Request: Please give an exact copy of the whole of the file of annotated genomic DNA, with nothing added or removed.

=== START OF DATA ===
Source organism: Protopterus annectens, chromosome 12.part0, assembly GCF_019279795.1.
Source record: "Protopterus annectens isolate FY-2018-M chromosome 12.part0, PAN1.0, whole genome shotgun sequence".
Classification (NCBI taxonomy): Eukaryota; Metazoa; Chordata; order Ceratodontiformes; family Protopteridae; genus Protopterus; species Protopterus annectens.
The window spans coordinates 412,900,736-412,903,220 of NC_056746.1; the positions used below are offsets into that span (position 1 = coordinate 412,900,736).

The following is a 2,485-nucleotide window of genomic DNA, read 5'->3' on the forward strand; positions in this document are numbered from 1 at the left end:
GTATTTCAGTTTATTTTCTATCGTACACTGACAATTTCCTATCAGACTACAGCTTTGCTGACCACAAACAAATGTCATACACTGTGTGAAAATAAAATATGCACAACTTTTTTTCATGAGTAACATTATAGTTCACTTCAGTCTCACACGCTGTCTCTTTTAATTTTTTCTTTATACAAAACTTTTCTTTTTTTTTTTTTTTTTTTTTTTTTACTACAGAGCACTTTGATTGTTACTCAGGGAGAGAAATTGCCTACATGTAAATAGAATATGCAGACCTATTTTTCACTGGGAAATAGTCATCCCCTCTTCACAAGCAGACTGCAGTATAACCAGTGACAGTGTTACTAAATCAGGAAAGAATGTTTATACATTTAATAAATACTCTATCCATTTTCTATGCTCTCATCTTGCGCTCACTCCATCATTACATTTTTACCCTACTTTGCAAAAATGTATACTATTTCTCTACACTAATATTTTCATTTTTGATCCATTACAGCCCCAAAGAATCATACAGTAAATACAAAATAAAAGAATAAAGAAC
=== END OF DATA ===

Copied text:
Source organism: Protopterus annectens, chromosome 12.part0, assembly GCF_019279795.1.
Source record: "Protopterus annectens isolate FY-2018-M chromosome 12.part0, PAN1.0, whole genome shotgun sequence".
Classification (NCBI taxonomy): Eukaryota; Metazoa; Chordata; order Ceratodontiformes; family Protopteridae; genus Protopterus; species Protopterus annectens.
The window spans coordinates 412,900,736-412,903,220 of NC_056746.1; the positions used below are offsets into that span (position 1 = coordinate 412,900,736).

The following is a 2,485-nucleotide window of genomic DNA, read 5'->3' on the forward strand; positions in this document are numbered from 1 at the left end:
GTATTTCAGTTTATTTTCTATCGTACACTGACAATTTCCTATCAGACTACAGCTTTGCTGACCACAAACAAATGTCATACACTGTGTGAAAATAAAATATGCACAACTTTTTTTCATGAGTAACATTATAGTTCACTTCAGTCTCACACGCTGTCTCTTTTAATTTTTTCTTTATACAAAACTTTTCTTTTTTTTTTTTTTTTTTTTTTTTTACTACAGAGCACTTTGATTGTTACTCAGGGAGAGAAATTGCCTACATGTAAATAGAATATGCAGACCTATTTTTCACTGGGAAATAGTCATCCCCTCTTCACAAGCAGACTGCAGTATAACCAGTGACAGTGTTACTAAATCAGGAAAGAATGTTTATACATTTAATAAATACTCTATCCATTTTCTATGCTCTCATCTTGCGCTCACTCCATCATTACATTTTTACCCTACTTTGCAAAAATGTATACTATTTCTCTACACTAATATTTTCATTTTTGATCCATTACAGCCCCAAAGAATCATACAGTAAATACAAAATAAAAGAATAAAGAAC